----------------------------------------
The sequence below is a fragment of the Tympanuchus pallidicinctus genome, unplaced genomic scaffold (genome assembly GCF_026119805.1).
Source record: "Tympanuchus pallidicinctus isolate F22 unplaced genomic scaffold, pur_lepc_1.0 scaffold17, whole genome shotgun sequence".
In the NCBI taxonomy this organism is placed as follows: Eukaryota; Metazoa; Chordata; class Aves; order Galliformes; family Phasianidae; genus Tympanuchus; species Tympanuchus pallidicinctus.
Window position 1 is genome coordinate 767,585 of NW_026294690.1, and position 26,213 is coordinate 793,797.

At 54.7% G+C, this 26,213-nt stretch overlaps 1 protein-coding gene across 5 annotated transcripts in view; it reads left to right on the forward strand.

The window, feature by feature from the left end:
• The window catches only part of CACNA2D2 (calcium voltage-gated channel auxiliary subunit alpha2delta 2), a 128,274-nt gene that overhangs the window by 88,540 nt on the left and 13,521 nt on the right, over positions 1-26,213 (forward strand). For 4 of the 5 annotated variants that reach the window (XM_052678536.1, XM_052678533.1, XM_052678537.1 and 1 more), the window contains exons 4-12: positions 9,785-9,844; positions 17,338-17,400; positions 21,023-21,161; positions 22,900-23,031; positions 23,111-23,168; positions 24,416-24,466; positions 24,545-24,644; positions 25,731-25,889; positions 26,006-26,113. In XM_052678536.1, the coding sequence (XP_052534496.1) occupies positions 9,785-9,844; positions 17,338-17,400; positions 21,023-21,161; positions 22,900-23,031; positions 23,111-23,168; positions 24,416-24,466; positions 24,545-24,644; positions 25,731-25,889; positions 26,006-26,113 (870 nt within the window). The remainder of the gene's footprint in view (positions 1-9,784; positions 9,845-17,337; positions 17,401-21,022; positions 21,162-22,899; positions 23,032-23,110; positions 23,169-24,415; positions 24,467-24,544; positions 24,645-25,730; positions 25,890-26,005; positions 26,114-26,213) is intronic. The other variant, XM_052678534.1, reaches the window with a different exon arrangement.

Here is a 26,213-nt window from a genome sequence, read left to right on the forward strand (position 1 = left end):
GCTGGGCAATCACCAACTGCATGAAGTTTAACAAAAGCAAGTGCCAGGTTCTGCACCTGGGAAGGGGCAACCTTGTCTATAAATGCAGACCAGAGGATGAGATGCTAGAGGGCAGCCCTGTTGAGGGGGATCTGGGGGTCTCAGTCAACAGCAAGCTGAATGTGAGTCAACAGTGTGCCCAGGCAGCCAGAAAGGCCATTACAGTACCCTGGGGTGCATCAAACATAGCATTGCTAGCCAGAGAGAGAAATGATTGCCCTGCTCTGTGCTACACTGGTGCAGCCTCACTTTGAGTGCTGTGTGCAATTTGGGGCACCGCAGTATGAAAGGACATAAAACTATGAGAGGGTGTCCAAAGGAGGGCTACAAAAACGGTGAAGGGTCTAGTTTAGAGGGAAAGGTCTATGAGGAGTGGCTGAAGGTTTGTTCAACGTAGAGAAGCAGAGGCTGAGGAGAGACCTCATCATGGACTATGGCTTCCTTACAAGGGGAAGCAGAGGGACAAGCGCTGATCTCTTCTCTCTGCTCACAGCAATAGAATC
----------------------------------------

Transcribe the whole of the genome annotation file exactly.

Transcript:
The sequence below is a fragment of the Tympanuchus pallidicinctus genome, unplaced genomic scaffold (genome assembly GCF_026119805.1).
Source record: "Tympanuchus pallidicinctus isolate F22 unplaced genomic scaffold, pur_lepc_1.0 scaffold17, whole genome shotgun sequence".
In the NCBI taxonomy this organism is placed as follows: Eukaryota; Metazoa; Chordata; class Aves; order Galliformes; family Phasianidae; genus Tympanuchus; species Tympanuchus pallidicinctus.
Window position 1 is genome coordinate 767,585 of NW_026294690.1, and position 26,213 is coordinate 793,797.

At 54.7% G+C, this 26,213-nt stretch overlaps 1 protein-coding gene across 5 annotated transcripts in view; it reads left to right on the forward strand.

The window, feature by feature from the left end:
• The window catches only part of CACNA2D2 (calcium voltage-gated channel auxiliary subunit alpha2delta 2), a 128,274-nt gene that overhangs the window by 88,540 nt on the left and 13,521 nt on the right, over positions 1-26,213 (forward strand). For 4 of the 5 annotated variants that reach the window (XM_052678536.1, XM_052678533.1, XM_052678537.1 and 1 more), the window contains exons 4-12: positions 9,785-9,844; positions 17,338-17,400; positions 21,023-21,161; positions 22,900-23,031; positions 23,111-23,168; positions 24,416-24,466; positions 24,545-24,644; positions 25,731-25,889; positions 26,006-26,113. In XM_052678536.1, the coding sequence (XP_052534496.1) occupies positions 9,785-9,844; positions 17,338-17,400; positions 21,023-21,161; positions 22,900-23,031; positions 23,111-23,168; positions 24,416-24,466; positions 24,545-24,644; positions 25,731-25,889; positions 26,006-26,113 (870 nt within the window). The remainder of the gene's footprint in view (positions 1-9,784; positions 9,845-17,337; positions 17,401-21,022; positions 21,162-22,899; positions 23,032-23,110; positions 23,169-24,415; positions 24,467-24,544; positions 24,645-25,730; positions 25,890-26,005; positions 26,114-26,213) is intronic. The other variant, XM_052678534.1, reaches the window with a different exon arrangement.

Here is a 26,213-nt window from a genome sequence, read left to right on the forward strand (position 1 = left end):
GCTGGGCAATCACCAACTGCATGAAGTTTAACAAAAGCAAGTGCCAGGTTCTGCACCTGGGAAGGGGCAACCTTGTCTATAAATGCAGACCAGAGGATGAGATGCTAGAGGGCAGCCCTGTTGAGGGGGATCTGGGGGTCTCAGTCAACAGCAAGCTGAATGTGAGTCAACAGTGTGCCCAGGCAGCCAGAAAGGCCATTACAGTACCCTGGGGTGCATCAAACATAGCATTGCTAGCCAGAGAGAGAAATGATTGCCCTGCTCTGTGCTACACTGGTGCAGCCTCACTTTGAGTGCTGTGTGCAATTTGGGGCACCGCAGTATGAAAGGACATAAAACTATGAGAGGGTGTCCAAAGGAGGGCTACAAAAACGGTGAAGGGTCTAGTTTAGAGGGAAAGGTCTATGAGGAGTGGCTGAAGGTTTGTTCAACGTAGAGAAGCAGAGGCTGAGGAGAGACCTCATCATGGACTATGGCTTCCTTACAAGGGGAAGCAGAGGGACAAGCGCTGATCTCTTCTCTCTGCTCACAGCAATAGAATC